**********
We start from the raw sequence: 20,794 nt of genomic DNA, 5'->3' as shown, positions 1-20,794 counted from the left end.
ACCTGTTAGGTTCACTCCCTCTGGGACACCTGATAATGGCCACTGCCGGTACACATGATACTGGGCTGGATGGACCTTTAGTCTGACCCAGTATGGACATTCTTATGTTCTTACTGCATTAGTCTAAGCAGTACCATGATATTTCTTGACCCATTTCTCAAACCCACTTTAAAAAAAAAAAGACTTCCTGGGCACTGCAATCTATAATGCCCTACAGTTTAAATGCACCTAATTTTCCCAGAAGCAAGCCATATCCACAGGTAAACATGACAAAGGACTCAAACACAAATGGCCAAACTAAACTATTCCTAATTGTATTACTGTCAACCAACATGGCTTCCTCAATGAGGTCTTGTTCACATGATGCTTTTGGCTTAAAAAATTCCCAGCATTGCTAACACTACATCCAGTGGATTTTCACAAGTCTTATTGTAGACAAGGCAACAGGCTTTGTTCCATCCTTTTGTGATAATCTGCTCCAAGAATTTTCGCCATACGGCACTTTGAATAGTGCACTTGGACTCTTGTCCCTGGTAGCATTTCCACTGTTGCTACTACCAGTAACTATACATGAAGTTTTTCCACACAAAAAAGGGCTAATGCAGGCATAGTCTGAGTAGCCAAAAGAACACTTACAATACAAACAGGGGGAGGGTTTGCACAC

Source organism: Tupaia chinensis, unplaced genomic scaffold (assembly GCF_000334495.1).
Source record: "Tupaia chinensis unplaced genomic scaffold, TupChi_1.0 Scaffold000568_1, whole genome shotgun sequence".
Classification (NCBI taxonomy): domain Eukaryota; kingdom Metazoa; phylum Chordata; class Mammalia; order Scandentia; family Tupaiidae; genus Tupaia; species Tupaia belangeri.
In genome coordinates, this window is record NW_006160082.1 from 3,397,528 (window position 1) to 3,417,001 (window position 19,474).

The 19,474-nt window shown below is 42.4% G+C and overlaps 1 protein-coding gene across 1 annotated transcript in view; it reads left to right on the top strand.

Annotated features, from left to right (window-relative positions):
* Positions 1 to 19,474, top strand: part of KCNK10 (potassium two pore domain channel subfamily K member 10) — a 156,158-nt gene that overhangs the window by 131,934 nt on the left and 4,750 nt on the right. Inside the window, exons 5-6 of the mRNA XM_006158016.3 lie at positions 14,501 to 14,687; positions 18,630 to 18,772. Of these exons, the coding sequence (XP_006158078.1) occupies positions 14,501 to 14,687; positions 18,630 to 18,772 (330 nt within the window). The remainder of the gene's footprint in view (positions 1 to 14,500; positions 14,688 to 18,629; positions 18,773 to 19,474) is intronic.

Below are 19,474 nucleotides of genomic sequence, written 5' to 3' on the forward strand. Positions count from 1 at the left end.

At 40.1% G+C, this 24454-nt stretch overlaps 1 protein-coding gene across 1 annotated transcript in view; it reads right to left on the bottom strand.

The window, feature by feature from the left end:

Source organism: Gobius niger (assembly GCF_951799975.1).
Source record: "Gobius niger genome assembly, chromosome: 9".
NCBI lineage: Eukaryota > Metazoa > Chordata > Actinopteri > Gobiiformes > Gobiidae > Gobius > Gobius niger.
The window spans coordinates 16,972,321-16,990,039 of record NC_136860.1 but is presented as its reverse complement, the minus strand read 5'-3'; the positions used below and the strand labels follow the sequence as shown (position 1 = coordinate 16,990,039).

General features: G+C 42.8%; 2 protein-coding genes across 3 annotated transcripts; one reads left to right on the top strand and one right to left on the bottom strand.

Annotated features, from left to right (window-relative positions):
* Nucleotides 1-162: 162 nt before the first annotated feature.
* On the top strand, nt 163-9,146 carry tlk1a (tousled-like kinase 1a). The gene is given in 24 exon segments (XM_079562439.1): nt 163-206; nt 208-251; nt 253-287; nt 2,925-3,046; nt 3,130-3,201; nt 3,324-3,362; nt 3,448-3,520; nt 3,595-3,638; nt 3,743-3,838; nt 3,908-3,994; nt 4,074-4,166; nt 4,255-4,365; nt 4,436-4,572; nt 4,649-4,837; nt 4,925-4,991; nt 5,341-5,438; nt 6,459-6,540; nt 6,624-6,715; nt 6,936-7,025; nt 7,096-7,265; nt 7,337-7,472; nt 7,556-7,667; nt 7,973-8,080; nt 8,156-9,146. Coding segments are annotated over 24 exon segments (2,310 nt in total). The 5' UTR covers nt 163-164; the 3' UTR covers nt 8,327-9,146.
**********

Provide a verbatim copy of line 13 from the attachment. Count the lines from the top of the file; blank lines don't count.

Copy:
Source organism: Gobius niger (assembly GCF_951799975.1).